Robert Johnson attended Warren Buffett's most recent Berkshire Hathaway shareholders meeting, and on the flight out to Nebraska he was pleasantly surprised to learn that the book he had authored, Strategic Value Investing, had landed on the Oracle of Omaha's recommended-reading list.
A 28-year-old Ukrainian hacker pleaded guilty Monday to taking part in a long-running international scheme in which yet-to-be published financial news releases were stolen and the information used in illegal trading that generated an alleged $30 million in profits.
According to my new robo-adviser, I can retire comfortably when I'm 80. I know this because nearly all of us here at the Inquirer were offered the chance to take a robo-adviser out for a spin through our workplace retirement plan with Vanguard, the indexing and mutual fund giant.
Wharton professor Olivia S. Mitchell sat down to discuss a new idea to help solve the Social Security deficit. In "Will They Take the Money and Work? An Empirical Analysis of People's Willingness to Delay Claiming Social Security Benefits for a Lump Sum," Mitchell and her colleagues argue that lump-sum payouts serve as an incentive to put off collecting Social Security.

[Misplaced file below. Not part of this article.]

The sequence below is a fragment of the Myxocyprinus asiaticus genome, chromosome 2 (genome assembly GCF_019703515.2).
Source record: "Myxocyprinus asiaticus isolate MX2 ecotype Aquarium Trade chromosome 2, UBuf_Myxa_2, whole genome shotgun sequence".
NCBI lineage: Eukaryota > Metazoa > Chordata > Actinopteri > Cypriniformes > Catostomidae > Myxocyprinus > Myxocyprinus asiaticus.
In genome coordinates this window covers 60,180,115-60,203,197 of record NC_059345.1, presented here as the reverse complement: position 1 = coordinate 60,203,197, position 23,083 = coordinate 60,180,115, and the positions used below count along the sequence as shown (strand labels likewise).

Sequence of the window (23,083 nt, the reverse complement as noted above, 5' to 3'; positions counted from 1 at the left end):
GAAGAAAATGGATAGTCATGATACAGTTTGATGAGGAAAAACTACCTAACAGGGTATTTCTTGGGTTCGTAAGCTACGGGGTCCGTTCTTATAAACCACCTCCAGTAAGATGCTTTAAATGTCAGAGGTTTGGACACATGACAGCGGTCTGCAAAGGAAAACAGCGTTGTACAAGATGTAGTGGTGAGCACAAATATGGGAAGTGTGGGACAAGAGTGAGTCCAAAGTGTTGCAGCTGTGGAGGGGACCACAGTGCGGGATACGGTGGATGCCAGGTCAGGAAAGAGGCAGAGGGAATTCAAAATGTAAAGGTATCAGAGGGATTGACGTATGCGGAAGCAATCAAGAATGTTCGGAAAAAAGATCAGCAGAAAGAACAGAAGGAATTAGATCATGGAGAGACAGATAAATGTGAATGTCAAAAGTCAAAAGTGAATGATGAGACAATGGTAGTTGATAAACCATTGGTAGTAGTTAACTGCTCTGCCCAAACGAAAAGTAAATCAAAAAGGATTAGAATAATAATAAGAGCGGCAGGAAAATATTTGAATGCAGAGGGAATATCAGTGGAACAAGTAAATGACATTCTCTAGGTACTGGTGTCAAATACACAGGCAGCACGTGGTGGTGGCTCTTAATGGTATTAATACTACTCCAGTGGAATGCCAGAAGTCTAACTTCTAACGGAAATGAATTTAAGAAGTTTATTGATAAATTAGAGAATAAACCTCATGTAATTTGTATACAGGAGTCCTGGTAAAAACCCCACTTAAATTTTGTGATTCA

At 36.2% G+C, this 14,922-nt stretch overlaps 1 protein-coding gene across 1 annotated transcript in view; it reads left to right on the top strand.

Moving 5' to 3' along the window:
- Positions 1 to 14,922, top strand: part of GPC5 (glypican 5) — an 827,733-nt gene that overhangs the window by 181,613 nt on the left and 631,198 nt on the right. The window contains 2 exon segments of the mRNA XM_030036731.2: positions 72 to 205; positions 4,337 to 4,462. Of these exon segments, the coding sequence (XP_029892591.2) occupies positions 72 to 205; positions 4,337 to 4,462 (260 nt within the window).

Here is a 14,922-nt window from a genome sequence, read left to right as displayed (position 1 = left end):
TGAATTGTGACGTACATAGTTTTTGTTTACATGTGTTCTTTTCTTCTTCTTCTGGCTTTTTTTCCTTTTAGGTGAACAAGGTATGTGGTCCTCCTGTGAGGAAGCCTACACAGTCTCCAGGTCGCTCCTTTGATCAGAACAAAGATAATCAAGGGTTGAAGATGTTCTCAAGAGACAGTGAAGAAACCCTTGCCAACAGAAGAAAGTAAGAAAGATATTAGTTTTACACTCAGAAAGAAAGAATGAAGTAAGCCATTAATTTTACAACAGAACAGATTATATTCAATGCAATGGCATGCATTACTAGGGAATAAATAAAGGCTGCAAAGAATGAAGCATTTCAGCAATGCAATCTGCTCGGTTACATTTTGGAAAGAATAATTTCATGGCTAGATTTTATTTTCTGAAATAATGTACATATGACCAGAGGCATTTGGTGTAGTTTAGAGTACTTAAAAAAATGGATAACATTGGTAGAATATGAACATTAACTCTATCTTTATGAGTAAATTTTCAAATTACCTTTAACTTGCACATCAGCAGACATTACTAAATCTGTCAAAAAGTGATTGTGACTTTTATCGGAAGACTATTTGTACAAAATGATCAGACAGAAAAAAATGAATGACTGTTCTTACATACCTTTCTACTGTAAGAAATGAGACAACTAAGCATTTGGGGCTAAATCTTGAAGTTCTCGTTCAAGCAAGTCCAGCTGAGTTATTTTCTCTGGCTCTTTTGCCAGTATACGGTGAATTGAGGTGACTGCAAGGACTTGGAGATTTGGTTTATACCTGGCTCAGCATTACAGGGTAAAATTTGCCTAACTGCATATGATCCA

A few thousand Vanguard investment customers thought they had made some extra bucks on Monday. But it turned out to be a software glitch: Vanguard account holders who were checking their balances on Apple iPhones, iPads, and Apple Watches - in short, anyone using an operating system on an Apple device - briefly experienced inflated values.
Wish 1: The person I want to make care decisions for me when I can't. This assigns a health-care agent (also called a proxy, a surrogate, a representative, or a health-care power of attorney). This person makes medical decisions on your behalf if you are unable to speak for yourself.
Erin Arvedlund writes a weekly column for the Inquirer on investing and personal finance. Her first book was Too Good to Be True: The Rise and Fall of Bernie Madoff (Penguin).